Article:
A problem well stated is a problem half solved.” -Charles F. Kettering, American engineer and inventor
Andy Harris is a senior lecturer in the Department of Computer and Information Science at Indiana University/Purdue University Indianapolis (IUPUI) and has written many books on programming. He was one of my professors at IUPUI and is responsible for developing STAIR, an acronym for a general problem-solving strategy. While originally developed for computer programmers, this same strategy can be used for solving a problem, finding a job, or starting a new business.
I’ve written about STAIR before in the Business Analyst Glossary of Terms, but here it is again in more detail below. I’ve quoted the original content, but condensed it for clarity:
- S – State the Problem – “Take the time to describe carefully to yourself what you are trying to accomplish…Some problems are best described with sketches or other tools (like flowcharts and data diagrams)”.
- T – Tools for the Job – “A tool might be a command, a button on a toolbar, a selection on a drop-down menu, a strategy, a program, or something else, depending on the kind of job…and the context.”
- A – Algorithm Development – “An algorithm is…a strategy or plan of action….[that uses the] tools from the previous step…[and determines] how those tools will be used to solve the problem.”
- I – Implementation of the Algorithm – “The actual process of translating our human thought into something the computer can understand…Implementation can mean ‘just do it’.”
- R – Refinement – “It is normal…to attempt a solution several times before the problem is solved. A skilled problem solver will analyze what happened, review the other steps, and try again.”
State the Problem
Is there a way to use STAIR to analyze a person, job, or business? I’m currently taking the Coursera course, Foundations of Business Strategy, which is meant to, “develop your ability to think strategically by providing you the tools for conducting a strategic analysis.” Could identifying the problem, what tools you have, and your proposed method to to solve it be used in the business analysis process?
Tools for the Job
As a IT business analyst I have a specific skill set, background, and experience level that is different from a doctor, lawyer, or programmer. There is a limited amount of jobs I can take and businesses that I can create. Harris states, “Knowing the capabilities of…computer applications…[is one of] the main ways you add new tools to your toolbox…As you gain experience, you will constantly be adding new tools.”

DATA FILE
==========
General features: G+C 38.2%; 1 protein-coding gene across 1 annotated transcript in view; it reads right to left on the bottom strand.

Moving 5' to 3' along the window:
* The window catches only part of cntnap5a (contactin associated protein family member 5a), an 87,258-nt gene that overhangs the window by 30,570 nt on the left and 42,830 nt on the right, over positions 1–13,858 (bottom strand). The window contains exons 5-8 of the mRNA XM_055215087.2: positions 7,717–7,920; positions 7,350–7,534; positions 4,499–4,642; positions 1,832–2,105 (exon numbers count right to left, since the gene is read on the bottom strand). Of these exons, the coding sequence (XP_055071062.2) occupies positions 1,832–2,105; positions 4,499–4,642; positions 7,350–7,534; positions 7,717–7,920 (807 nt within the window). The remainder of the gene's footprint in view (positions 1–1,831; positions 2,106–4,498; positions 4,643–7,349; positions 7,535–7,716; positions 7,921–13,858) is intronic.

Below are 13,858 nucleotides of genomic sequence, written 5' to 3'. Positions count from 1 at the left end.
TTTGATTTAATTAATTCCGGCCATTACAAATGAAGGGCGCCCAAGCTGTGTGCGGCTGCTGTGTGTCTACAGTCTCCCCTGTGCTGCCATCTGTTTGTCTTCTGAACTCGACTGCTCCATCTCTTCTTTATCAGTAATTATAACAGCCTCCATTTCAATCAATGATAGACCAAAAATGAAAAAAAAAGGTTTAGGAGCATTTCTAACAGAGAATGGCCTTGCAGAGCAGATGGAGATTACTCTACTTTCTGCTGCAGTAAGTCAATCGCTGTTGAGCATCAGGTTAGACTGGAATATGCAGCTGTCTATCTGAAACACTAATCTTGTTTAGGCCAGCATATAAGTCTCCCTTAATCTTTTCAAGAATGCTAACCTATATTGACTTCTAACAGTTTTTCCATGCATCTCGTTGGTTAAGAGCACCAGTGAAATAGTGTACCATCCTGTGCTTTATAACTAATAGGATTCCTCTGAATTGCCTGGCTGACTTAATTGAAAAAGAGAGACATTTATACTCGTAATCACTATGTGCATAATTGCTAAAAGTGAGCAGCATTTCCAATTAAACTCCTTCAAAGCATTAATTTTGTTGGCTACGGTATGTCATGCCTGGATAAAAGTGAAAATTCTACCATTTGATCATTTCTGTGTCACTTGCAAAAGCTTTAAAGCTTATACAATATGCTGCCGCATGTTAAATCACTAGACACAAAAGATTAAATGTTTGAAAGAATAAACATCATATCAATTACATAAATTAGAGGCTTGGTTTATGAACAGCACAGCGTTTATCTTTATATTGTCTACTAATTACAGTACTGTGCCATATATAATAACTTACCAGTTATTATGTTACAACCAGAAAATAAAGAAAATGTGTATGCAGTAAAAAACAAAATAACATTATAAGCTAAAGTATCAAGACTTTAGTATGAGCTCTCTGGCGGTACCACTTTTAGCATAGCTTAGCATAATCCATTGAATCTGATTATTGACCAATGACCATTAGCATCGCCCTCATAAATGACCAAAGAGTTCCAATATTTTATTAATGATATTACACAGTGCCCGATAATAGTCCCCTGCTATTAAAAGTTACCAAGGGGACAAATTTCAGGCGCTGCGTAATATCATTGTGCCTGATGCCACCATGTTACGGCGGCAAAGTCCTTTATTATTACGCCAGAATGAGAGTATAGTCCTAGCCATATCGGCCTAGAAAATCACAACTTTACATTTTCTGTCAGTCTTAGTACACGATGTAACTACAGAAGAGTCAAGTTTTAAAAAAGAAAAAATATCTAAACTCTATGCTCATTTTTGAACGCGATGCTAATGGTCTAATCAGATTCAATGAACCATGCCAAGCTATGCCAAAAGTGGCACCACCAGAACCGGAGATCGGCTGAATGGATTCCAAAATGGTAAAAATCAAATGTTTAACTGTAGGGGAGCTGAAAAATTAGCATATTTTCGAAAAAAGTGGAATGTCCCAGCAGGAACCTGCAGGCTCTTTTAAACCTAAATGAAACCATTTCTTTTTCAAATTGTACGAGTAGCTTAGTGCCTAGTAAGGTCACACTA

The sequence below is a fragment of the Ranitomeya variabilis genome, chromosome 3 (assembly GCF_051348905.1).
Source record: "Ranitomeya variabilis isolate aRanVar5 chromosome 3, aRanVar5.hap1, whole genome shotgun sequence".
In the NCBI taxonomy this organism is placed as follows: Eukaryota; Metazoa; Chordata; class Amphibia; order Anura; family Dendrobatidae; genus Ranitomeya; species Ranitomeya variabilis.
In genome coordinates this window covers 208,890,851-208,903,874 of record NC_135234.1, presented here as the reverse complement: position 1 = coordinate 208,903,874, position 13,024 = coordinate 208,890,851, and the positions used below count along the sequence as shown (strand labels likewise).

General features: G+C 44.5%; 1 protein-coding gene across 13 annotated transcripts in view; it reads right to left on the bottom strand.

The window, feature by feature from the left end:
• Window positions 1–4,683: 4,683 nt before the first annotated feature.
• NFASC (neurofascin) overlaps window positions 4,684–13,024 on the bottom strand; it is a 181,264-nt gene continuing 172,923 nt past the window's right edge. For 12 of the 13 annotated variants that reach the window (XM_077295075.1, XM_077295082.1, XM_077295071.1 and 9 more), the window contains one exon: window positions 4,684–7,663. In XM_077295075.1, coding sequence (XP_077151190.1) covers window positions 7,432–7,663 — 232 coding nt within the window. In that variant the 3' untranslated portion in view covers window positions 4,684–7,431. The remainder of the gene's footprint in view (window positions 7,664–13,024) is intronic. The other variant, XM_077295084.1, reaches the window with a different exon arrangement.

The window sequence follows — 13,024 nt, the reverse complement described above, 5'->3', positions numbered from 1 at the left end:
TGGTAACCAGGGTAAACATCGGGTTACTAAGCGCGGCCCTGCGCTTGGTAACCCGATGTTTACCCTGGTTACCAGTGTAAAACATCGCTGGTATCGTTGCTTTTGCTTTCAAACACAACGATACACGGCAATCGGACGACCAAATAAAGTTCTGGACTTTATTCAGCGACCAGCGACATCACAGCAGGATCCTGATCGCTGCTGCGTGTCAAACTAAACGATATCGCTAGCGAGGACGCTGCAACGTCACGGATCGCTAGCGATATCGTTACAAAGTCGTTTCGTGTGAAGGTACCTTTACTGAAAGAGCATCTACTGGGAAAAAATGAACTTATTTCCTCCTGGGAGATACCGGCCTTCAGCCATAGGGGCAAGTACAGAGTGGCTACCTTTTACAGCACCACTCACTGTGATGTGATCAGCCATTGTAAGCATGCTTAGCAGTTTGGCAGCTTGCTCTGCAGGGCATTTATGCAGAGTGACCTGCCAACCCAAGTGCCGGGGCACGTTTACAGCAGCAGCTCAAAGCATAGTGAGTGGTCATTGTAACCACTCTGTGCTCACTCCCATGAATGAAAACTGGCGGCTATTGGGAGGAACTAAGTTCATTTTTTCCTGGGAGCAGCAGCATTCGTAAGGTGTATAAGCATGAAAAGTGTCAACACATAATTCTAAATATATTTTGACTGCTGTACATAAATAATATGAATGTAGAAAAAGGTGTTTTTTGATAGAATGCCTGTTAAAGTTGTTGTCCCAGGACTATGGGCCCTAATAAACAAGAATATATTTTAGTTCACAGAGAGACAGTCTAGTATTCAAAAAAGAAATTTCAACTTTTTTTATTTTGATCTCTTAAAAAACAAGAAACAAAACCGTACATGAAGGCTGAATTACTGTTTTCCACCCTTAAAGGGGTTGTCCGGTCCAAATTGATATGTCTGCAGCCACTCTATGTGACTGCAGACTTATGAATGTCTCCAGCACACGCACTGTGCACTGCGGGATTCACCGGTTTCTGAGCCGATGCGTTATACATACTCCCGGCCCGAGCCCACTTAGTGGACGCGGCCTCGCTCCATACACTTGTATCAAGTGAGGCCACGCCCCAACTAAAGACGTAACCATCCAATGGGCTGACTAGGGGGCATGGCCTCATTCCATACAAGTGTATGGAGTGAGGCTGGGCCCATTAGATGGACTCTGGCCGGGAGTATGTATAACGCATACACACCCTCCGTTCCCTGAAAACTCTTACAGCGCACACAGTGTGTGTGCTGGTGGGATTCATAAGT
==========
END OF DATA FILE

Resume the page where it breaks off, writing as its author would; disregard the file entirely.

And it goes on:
Algorithm is just a fancy word for a set of well-defined instructions for carrying out a particular task. In other words, it’s like a process. This is different from a heuristic, which is a technique that helps you look for an answer. A heuristic tells you only how to look, not what to find. In this way, STAIR itself is a heuristic that contains an algorithm as Harris notes, “The process is the same regardless of the complexity of the problem.”
Implementation of the Algorithm
This is where you “do the work” and start processing the algorithm using the tools in order to solve the stated problem. The process would include making a list of all skills, education, experience, equipment, connections, and clients a person has. The next step would be to compare this list to job and business requirements to look for best-fit. When this process is complete, a list of jobs and business ideas is created.
Harris says, “We like to think if we learn a skill and prepare ourselves properly, we can solve a problem on the first attempt. Experience shows us this is not usually the case.” The result of the comparison was highly limited to the brainstorming process and what Google Search results provided. As a result the list was far from extensive or complete and the algorithm steps should be reviewed for a better way.
Each unsuccessful attempt should bring you closer to an understanding of the problem and its solution. Refinement usually means going back and looking at the previous steps critically. Ask yourself if you really defined the problem properly. If so, have you used all the possible tools at your disposal? Are you sure there is not a tool available that you have overlooked? Did you choose the best algorithm for the job? Did you implement the solution properly? (You would be amazed at the number of computer errors that are the result of simple typing or spelling errors!) Again, you will find that practice will make you much more confident at this critical stage of the process.”
Begin With the End in Mind
I know enough about myself to know that the jobs and businesses I’m able to do and start right now are not the ones I want to be doing or running in the future. I also know that I don’t currently have the skillset to do them. I believe that programming is an essential skill for the types of jobs and companies that I want to have so that is why I am learning how to use Ruby on Rails. Like Andy Harris said, “If you don’t know where you are trying to go, how will you know when you get there?”